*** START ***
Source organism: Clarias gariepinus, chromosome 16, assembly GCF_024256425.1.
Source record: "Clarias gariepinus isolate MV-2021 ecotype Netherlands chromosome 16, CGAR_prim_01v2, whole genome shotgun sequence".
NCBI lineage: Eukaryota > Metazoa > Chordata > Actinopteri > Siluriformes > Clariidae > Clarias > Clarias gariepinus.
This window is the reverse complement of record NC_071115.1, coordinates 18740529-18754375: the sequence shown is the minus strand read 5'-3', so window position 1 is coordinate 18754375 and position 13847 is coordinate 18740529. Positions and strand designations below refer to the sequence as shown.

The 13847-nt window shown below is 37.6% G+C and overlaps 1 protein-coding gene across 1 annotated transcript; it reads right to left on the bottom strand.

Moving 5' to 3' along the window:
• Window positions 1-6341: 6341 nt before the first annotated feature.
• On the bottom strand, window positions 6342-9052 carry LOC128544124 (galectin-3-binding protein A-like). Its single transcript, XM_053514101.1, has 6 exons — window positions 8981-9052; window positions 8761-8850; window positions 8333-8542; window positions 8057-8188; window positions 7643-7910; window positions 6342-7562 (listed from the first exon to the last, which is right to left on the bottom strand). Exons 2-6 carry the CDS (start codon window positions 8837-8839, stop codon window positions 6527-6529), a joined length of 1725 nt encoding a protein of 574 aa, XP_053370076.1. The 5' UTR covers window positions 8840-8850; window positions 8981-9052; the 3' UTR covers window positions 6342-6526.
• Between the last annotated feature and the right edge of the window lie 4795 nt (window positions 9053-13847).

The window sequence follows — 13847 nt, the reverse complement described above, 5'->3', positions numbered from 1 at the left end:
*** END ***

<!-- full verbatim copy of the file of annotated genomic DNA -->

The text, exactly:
Source organism: Clarias gariepinus, chromosome 16, assembly GCF_024256425.1.
Source record: "Clarias gariepinus isolate MV-2021 ecotype Netherlands chromosome 16, CGAR_prim_01v2, whole genome shotgun sequence".
NCBI lineage: Eukaryota > Metazoa > Chordata > Actinopteri > Siluriformes > Clariidae > Clarias > Clarias gariepinus.
This window is the reverse complement of record NC_071115.1, coordinates 18740529-18754375: the sequence shown is the minus strand read 5'-3', so window position 1 is coordinate 18754375 and position 13847 is coordinate 18740529. Positions and strand designations below refer to the sequence as shown.

The 13847-nt window shown below is 37.6% G+C and overlaps 1 protein-coding gene across 1 annotated transcript; it reads right to left on the bottom strand.

Moving 5' to 3' along the window:
• Window positions 1-6341: 6341 nt before the first annotated feature.
• On the bottom strand, window positions 6342-9052 carry LOC128544124 (galectin-3-binding protein A-like). Its single transcript, XM_053514101.1, has 6 exons — window positions 8981-9052; window positions 8761-8850; window positions 8333-8542; window positions 8057-8188; window positions 7643-7910; window positions 6342-7562 (listed from the first exon to the last, which is right to left on the bottom strand). Exons 2-6 carry the CDS (start codon window positions 8837-8839, stop codon window positions 6527-6529), a joined length of 1725 nt encoding a protein of 574 aa, XP_053370076.1. The 5' UTR covers window positions 8840-8850; window positions 8981-9052; the 3' UTR covers window positions 6342-6526.
• Between the last annotated feature and the right edge of the window lie 4795 nt (window positions 9053-13847).

The window sequence follows — 13847 nt, the reverse complement described above, 5'->3', positions numbered from 1 at the left end: